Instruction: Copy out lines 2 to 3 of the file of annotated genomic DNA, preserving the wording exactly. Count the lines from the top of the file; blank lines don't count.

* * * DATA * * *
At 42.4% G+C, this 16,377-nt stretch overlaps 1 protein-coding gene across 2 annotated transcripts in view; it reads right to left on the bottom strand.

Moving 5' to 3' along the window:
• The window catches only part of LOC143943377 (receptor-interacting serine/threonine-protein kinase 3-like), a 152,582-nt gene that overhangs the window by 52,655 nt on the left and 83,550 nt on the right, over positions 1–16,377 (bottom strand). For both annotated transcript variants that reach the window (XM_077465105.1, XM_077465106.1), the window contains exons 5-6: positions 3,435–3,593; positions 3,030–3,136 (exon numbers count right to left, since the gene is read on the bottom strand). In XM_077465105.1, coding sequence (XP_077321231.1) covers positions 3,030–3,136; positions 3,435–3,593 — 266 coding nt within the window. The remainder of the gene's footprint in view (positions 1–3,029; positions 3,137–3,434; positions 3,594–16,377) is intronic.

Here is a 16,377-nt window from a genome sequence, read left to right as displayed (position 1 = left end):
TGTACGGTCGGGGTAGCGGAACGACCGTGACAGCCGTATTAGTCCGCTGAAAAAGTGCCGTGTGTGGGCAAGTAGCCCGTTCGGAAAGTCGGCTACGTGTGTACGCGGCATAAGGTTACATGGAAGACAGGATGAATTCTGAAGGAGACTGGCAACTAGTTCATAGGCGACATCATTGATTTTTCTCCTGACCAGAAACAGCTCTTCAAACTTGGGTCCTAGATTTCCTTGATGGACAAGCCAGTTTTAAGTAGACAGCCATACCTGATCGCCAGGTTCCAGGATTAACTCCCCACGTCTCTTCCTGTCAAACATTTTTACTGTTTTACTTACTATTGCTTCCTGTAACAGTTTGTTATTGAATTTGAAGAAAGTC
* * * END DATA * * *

Moving 5' to 3' along the window:
• The window catches only part of LOC143943377 (receptor-interacting serine/threonine-protein kinase 3-like), a 152,582-nt gene that overhangs the window by 52,655 nt on the left and 83,550 nt on the right, over positions 1–16,377 (bottom strand). For both annotated transcript variants that reach the window (XM_077465105.1, XM_077465106.1), the window contains exons 5-6: positions 3,435–3,593; positions 3,030–3,136 (exon numbers count right to left, since the gene is read on the bottom strand). In XM_077465105.1, coding sequence (XP_077321231.1) covers positions 3,030–3,136; positions 3,435–3,593 — 266 coding nt within the window. The remainder of the gene's footprint in view (positions 1–3,029; positions 3,137–3,434; positions 3,594–16,377) is intronic.